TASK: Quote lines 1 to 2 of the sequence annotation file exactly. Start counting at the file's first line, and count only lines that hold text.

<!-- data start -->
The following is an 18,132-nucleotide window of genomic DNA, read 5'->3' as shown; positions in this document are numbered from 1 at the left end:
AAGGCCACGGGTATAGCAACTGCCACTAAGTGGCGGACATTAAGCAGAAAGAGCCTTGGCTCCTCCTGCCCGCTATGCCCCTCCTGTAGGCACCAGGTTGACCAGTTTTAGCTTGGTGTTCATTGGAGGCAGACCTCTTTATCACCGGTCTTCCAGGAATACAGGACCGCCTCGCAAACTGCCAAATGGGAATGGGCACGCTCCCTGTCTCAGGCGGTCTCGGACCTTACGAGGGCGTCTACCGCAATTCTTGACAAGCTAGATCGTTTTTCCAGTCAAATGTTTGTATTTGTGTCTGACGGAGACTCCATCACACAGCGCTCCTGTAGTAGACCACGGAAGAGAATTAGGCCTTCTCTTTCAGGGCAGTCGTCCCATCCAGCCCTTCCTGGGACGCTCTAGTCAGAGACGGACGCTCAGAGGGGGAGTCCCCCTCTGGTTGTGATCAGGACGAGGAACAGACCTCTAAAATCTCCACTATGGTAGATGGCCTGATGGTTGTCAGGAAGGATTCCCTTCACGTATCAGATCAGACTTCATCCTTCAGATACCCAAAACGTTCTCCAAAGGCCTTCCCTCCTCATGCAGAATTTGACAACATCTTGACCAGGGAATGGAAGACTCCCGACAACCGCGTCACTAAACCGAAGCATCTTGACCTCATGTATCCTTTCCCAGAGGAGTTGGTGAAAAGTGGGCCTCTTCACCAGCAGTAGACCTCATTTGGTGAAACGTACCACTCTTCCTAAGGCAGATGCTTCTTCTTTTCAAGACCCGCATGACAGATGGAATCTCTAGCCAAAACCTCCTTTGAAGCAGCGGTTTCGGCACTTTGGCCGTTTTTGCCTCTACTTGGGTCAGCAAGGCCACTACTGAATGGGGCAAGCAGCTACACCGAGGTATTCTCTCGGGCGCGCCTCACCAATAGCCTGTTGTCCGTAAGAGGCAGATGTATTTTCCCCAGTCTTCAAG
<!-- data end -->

The following is an 18,132-nucleotide window of genomic DNA, read 5'->3' as shown; positions in this document are numbered from 1 at the left end:
AAGGCCACGGGTATAGCAACTGCCACTAAGTGGCGGACATTAAGCAGAAAGAGCCTTGGCTCCTCCTGCCCGCTATGCCCCTCCTGTAGGCACCAGGTTGACCAGTTTTAGCTTGGTGTTCATTGGAGGCAGACCTCTTTATCACCGGTCTTCCAGGAATACAGGACCGCCTCGCAAACTGCCAAATGGGAATGGGCACGCTCCCTGTCTCAGGCGGTCTCGGACCTTACGAGGGCGTCTACCGCAATTCTTGACAAGCTAGATCGTTTTTCCAGTCAAATGTTTGTATTTGTGTCTGACGGAGACTCCATCACACAGCGCTCCTGTAGTAGACCACGGAAGAGAATTAGGCCTTCTCTTTCAGGGCAGTCGTCCCATCCAGCCCTTCCTGGGACGCTCTAGTCAGAGACGGACGCTCAGAGGGGGAGTCCCCCTCTGGTTGTGATCAGGACGAGGAACAGACCTCTAAAATCTCCACTATGGTAGATGGCCTGATGGTTGTCAGGAAGGATTCCCTTCACGTATCAGATCAGACTTCATCCTTCAGATACCCAAAACGTTCTCCAAAGGCCTTCCCTCCTCATGCAGAATTTGACAACATCTTGACCAGGGAATGGAAGACTCCCGACAACCGCGTCACTAAACCGAAGCATCTTGACCTCATGTATCCTTTCCCAGAGGAGTTGGTGAAAAGTGGGCCTCTTCACCAGCAGTAGACCTCATTTGGTGAAACGTACCACTCTTCCTAAGGCAGATGCTTCTTCTTTTCAAGACCCGCATGACAGATGGAATCTCTAGCCAAAACCTCCTTTGAAGCAGCGGTTTCGGCACTTTGGCCGTTTTTGCCTCTACTTGGGTCAGCAAGGCCACTACTGAATGGGGCAAGCAGCTACACCGAGGTATTCTCTCGGGCGCGCCTCACCAATAGCCTGTTGTCCGTAAGAGGCAGATGTATTTTCCCCAGTCTTCAAG